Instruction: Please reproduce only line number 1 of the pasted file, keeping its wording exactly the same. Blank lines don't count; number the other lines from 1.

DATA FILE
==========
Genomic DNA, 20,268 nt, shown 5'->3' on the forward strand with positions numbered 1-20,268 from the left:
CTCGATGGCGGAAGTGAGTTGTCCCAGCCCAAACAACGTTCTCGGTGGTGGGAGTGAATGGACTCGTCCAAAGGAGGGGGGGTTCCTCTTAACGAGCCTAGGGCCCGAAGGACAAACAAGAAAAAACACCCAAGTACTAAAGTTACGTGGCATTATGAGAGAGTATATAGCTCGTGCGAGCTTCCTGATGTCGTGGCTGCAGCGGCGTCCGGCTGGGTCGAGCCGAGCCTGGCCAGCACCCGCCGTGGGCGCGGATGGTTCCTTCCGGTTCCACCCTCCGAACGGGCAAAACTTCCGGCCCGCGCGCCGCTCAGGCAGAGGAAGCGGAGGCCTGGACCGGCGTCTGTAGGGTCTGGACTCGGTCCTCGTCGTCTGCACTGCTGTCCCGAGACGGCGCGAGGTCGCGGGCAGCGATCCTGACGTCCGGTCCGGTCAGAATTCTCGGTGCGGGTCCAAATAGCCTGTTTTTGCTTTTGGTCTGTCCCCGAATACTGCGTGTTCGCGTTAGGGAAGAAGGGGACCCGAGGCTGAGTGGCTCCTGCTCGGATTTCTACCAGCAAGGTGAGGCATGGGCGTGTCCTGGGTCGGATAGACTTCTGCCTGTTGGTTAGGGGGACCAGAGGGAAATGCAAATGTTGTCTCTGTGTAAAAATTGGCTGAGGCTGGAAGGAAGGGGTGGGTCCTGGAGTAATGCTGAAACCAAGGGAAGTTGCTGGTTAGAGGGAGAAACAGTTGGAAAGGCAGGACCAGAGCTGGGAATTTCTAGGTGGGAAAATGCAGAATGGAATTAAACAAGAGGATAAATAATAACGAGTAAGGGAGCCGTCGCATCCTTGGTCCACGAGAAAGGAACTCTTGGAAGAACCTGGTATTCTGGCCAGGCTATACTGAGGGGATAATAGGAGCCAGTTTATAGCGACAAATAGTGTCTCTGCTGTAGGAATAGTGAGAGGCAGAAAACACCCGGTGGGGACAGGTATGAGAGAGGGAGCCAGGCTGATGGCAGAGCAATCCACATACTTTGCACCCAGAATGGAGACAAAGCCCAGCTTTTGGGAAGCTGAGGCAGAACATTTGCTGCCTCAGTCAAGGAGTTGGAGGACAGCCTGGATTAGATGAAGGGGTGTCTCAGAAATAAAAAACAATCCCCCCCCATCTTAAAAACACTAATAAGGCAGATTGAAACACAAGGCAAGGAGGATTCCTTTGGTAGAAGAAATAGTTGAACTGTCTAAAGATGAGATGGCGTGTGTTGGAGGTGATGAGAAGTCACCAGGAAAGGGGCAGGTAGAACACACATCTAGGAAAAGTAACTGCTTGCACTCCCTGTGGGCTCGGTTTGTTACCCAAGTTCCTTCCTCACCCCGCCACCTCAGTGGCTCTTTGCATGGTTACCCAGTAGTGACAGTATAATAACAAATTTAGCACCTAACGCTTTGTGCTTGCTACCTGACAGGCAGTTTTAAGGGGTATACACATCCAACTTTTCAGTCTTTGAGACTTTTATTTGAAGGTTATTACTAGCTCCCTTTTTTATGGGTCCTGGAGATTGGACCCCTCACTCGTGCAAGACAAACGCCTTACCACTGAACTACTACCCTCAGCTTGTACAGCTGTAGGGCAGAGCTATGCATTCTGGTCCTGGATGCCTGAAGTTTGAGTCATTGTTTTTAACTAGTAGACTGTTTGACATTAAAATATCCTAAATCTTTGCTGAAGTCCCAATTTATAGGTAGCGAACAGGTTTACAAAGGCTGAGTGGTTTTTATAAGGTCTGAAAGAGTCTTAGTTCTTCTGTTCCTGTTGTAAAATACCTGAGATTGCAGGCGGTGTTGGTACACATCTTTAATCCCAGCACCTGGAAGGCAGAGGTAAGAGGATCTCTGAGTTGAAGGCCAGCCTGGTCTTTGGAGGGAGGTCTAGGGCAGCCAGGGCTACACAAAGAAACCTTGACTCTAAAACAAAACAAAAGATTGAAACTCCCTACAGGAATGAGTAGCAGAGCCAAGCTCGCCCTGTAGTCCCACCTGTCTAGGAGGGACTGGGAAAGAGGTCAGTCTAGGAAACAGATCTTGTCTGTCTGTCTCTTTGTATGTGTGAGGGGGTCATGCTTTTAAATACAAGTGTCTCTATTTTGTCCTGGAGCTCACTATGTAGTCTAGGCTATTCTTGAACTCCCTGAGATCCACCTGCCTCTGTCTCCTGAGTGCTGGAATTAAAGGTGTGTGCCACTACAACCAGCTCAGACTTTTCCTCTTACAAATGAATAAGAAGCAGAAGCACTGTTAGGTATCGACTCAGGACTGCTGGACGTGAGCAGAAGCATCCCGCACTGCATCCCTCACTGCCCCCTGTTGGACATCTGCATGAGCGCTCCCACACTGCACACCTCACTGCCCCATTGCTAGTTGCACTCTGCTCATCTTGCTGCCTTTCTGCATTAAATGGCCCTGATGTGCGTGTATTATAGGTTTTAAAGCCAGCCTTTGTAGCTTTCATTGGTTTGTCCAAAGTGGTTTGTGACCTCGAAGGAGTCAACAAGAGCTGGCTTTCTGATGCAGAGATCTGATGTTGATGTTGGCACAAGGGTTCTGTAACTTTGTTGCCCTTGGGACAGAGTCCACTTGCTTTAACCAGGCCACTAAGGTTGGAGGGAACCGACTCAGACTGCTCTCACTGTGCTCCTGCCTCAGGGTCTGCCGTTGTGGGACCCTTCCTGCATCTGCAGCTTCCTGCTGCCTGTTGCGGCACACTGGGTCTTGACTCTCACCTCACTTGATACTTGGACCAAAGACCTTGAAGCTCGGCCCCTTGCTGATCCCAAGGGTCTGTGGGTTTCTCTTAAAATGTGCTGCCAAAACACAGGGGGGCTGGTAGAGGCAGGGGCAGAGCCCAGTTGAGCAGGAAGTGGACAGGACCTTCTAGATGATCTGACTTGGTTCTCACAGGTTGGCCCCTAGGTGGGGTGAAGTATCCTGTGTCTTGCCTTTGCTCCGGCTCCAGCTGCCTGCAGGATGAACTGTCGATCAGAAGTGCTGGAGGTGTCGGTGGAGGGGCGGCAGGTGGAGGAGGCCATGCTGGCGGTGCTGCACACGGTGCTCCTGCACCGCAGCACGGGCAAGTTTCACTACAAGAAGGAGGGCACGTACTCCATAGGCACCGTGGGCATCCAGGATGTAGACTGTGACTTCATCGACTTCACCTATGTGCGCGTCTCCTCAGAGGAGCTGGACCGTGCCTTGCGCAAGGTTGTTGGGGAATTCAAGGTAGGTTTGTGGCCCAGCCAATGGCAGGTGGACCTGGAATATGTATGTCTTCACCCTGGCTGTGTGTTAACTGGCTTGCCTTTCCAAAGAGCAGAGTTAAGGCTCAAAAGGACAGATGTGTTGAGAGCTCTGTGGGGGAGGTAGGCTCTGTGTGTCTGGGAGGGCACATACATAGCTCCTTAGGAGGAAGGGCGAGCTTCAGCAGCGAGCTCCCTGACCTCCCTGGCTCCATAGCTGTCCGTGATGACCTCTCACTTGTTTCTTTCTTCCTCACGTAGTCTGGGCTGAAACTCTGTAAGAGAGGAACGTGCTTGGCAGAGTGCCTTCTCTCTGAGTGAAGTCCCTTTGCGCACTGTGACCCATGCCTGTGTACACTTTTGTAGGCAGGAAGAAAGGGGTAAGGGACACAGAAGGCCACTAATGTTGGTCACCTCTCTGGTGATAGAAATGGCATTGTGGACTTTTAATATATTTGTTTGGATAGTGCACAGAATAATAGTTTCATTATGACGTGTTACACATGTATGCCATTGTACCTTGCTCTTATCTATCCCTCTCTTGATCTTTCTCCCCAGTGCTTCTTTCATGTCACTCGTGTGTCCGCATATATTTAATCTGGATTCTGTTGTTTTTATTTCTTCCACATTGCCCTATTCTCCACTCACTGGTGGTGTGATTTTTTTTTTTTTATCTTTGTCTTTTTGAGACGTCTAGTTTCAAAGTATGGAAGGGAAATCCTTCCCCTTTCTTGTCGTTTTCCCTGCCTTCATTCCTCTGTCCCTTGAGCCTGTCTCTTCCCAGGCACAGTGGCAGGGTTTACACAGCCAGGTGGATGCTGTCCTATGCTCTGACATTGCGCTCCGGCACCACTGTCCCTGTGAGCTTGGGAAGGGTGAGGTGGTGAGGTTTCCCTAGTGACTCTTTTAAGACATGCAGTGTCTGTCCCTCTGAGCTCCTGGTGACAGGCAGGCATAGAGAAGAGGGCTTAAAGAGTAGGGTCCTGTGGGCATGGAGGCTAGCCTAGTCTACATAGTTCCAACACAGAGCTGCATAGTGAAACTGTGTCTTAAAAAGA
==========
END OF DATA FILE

Genomic DNA, 20,268 nt, shown 5'->3' on the forward strand with positions numbered 1-20,268 from the left: